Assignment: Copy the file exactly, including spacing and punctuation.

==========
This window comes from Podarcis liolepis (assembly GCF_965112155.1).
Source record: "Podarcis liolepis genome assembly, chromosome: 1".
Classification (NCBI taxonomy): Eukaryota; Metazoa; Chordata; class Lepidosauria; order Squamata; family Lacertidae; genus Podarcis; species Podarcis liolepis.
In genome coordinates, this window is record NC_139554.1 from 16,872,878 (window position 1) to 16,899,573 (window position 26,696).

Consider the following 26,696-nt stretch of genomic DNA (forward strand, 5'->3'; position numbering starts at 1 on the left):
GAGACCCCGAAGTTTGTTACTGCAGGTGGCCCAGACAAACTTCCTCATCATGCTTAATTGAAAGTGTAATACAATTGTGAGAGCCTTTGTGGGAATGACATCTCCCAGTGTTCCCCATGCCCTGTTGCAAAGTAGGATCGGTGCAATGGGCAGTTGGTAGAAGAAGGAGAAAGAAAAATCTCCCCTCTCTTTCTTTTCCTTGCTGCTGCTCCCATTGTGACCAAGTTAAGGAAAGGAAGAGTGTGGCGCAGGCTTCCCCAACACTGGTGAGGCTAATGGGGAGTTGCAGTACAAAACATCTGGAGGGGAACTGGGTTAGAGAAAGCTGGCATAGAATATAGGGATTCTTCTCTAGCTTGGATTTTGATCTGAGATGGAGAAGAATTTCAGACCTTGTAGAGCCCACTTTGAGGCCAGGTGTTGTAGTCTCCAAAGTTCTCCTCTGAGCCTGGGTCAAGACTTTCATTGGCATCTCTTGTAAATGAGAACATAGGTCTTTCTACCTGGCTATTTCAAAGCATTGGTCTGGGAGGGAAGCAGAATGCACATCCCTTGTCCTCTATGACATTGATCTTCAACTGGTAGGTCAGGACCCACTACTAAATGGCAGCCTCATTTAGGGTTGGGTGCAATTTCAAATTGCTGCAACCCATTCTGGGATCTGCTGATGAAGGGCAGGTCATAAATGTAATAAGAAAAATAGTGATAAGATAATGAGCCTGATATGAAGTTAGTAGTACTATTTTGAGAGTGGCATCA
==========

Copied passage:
This window comes from Podarcis liolepis (assembly GCF_965112155.1).
Source record: "Podarcis liolepis genome assembly, chromosome: 1".
Classification (NCBI taxonomy): Eukaryota; Metazoa; Chordata; class Lepidosauria; order Squamata; family Lacertidae; genus Podarcis; species Podarcis liolepis.
In genome coordinates, this window is record NC_139554.1 from 16,872,878 (window position 1) to 16,899,573 (window position 26,696).

Consider the following 26,696-nt stretch of genomic DNA (forward strand, 5'->3'; position numbering starts at 1 on the left):
GAGACCCCGAAGTTTGTTACTGCAGGTGGCCCAGACAAACTTCCTCATCATGCTTAATTGAAAGTGTAATACAATTGTGAGAGCCTTTGTGGGAATGACATCTCCCAGTGTTCCCCATGCCCTGTTGCAAAGTAGGATCGGTGCAATGGGCAGTTGGTAGAAGAAGGAGAAAGAAAAATCTCCCCTCTCTTTCTTTTCCTTGCTGCTGCTCCCATTGTGACCAAGTTAAGGAAAGGAAGAGTGTGGCGCAGGCTTCCCCAACACTGGTGAGGCTAATGGGGAGTTGCAGTACAAAACATCTGGAGGGGAACTGGGTTAGAGAAAGCTGGCATAGAATATAGGGATTCTTCTCTAGCTTGGATTTTGATCTGAGATGGAGAAGAATTTCAGACCTTGTAGAGCCCACTTTGAGGCCAGGTGTTGTAGTCTCCAAAGTTCTCCTCTGAGCCTGGGTCAAGACTTTCATTGGCATCTCTTGTAAATGAGAACATAGGTCTTTCTACCTGGCTATTTCAAAGCATTGGTCTGGGAGGGAAGCAGAATGCACATCCCTTGTCCTCTATGACATTGATCTTCAACTGGTAGGTCAGGACCCACTACTAAATGGCAGCCTCATTTAGGGTTGGGTGCAATTTCAAATTGCTGCAACCCATTCTGGGATCTGCTGATGAAGGGCAGGTCATAAATGTAATAAGAAAAATAGTGATAAGATAATGAGCCTGATATGAAGTTAGTAGTACTATTTTGAGAGTGGCATCA